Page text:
How to legally navigate employees' requests to work remotely.

AuthorHoffman, Carrie

After roughly two years of isolation, employers are summoning employees back to the office. Not all employees are thrilled, which means many employers are facing resistance from employees who have grown accustomed to remote work.

Some of these employees seek accommodations for alleged medical conditions to allow them to continue working remotely, despite their employers' calls to return to in-person work.

Reasonable accommodations

Under the ADA, employers must provide disabled employees with "reasonable accommodations" unless doing so would pose an undue hardship.

Reasonable accommodations can include part-time work, altered work assignments, specific working hours or changing tests, training materials or policies.

Even before the pandemic, employees requested remote work as a reasonable accommodation. In the wake of the pandemic, however, a few things have changed.

Namely, many employees have grown accustomed to working from home and do not want to return to the office. Also, employees are now better equipped to argue that working from home is a feasible, and therefore reasonable, accommodation.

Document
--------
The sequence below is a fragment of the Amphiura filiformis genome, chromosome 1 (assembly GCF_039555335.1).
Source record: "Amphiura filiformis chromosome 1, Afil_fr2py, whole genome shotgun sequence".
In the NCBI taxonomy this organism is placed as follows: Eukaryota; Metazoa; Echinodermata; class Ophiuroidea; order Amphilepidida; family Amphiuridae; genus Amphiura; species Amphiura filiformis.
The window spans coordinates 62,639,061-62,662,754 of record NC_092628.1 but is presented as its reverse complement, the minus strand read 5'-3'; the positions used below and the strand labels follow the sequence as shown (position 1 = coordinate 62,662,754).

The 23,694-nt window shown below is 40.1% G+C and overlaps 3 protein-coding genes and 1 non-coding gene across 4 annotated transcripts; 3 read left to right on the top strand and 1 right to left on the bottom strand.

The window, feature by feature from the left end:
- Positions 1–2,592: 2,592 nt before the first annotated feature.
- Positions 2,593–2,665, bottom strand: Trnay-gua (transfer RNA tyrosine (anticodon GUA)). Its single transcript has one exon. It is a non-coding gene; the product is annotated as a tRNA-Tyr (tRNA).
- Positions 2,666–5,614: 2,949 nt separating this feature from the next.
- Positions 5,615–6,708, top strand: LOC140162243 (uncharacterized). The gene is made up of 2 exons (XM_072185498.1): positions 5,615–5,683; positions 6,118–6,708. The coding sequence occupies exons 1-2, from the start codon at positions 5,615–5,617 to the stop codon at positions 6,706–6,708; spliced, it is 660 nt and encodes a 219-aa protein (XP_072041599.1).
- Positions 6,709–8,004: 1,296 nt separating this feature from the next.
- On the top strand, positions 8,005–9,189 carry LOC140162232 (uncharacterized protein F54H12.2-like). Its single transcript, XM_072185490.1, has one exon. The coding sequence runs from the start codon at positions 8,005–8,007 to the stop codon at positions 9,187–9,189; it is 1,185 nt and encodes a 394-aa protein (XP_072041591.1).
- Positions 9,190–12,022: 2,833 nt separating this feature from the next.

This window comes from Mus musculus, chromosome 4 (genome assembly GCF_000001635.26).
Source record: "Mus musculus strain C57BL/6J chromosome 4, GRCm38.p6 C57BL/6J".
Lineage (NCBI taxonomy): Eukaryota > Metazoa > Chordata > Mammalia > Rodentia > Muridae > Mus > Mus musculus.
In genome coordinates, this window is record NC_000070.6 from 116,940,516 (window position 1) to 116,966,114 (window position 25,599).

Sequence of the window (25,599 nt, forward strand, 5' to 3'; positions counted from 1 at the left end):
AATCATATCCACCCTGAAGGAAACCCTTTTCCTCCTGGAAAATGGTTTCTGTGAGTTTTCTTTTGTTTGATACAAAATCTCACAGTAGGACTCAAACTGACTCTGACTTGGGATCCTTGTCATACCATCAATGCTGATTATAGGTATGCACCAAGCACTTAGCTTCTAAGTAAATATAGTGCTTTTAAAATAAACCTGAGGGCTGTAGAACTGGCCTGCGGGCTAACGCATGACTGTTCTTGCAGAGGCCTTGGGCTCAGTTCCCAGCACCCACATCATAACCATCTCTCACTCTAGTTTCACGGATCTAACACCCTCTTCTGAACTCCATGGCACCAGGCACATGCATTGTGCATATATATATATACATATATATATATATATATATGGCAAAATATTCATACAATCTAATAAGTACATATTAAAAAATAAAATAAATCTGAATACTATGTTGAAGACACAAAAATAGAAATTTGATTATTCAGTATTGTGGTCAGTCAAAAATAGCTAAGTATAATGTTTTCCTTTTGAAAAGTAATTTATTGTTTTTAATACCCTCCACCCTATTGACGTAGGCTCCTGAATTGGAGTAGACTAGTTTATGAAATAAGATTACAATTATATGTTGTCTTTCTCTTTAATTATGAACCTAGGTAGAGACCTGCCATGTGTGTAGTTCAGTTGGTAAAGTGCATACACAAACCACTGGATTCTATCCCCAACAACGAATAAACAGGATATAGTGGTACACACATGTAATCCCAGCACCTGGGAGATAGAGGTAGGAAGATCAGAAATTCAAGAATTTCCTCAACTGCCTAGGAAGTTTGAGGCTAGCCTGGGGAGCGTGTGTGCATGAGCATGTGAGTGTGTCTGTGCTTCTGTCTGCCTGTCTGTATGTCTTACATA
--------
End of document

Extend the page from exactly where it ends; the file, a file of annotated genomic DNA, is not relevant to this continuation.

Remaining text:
This notwithstanding, workers still have no stand-alone right to work from home. Under most circumstances, employers maintain the authority to require in-person work.

How to handle requests

If an employee seeking a reasonable accommodation asks to work from home, employers should take several steps before granting the request.

Disabled or not? First, verify that the employee is a qualified individual under the ADA. If not, then you do not need to provide a reasonable accommodation. A qualified individual is someone who meets legitimate skill, experience, education or other requirements, and who can perform the job's essential functions with or without reasonable accommodation.

Second, verify that the employee has a disability covered by the ADA. Some conditions are not covered.

Before granting an accommodation, engage in an interactive process with the employee and his health care providers to evaluate whether the condition is an ADA disability. If it is not, you may deny the employee's request for an accommodation.

If a disability is confirmed. Once the employer is satisfied that an employee is a qualified employee with a covered disability, start considering appropriate accommodation options.

Importantly, even if the employee and employer agree that a reasonable accommodation is warranted, an employee is not necessarily entitled to the...

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